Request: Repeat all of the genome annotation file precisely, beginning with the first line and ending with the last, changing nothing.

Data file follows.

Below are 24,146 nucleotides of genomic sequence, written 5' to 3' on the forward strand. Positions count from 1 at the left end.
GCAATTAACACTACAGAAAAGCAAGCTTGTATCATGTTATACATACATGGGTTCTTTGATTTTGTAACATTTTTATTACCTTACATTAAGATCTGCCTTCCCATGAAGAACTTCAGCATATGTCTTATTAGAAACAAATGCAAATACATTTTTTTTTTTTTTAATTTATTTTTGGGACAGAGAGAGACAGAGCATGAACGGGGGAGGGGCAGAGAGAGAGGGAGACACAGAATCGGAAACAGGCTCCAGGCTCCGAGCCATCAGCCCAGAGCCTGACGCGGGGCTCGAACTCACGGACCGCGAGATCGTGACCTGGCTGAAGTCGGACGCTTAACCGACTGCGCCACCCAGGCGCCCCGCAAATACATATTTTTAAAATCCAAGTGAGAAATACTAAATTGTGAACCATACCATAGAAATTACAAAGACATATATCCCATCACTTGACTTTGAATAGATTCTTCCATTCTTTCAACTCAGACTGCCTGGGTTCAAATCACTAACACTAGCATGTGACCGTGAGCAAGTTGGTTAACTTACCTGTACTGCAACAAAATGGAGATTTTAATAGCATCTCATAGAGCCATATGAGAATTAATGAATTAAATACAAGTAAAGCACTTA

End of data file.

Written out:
Below are 24,146 nucleotides of genomic sequence, written 5' to 3' on the forward strand. Positions count from 1 at the left end.
GCAATTAACACTACAGAAAAGCAAGCTTGTATCATGTTATACATACATGGGTTCTTTGATTTTGTAACATTTTTATTACCTTACATTAAGATCTGCCTTCCCATGAAGAACTTCAGCATATGTCTTATTAGAAACAAATGCAAATACATTTTTTTTTTTTTTAATTTATTTTTGGGACAGAGAGAGACAGAGCATGAACGGGGGAGGGGCAGAGAGAGAGGGAGACACAGAATCGGAAACAGGCTCCAGGCTCCGAGCCATCAGCCCAGAGCCTGACGCGGGGCTCGAACTCACGGACCGCGAGATCGTGACCTGGCTGAAGTCGGACGCTTAACCGACTGCGCCACCCAGGCGCCCCGCAAATACATATTTTTAAAATCCAAGTGAGAAATACTAAATTGTGAACCATACCATAGAAATTACAAAGACATATATCCCATCACTTGACTTTGAATAGATTCTTCCATTCTTTCAACTCAGACTGCCTGGGTTCAAATCACTAACACTAGCATGTGACCGTGAGCAAGTTGGTTAACTTACCTGTACTGCAACAAAATGGAGATTTTAATAGCATCTCATAGAGCCATATGAGAATTAATGAATTAAATACAAGTAAAGCACTTA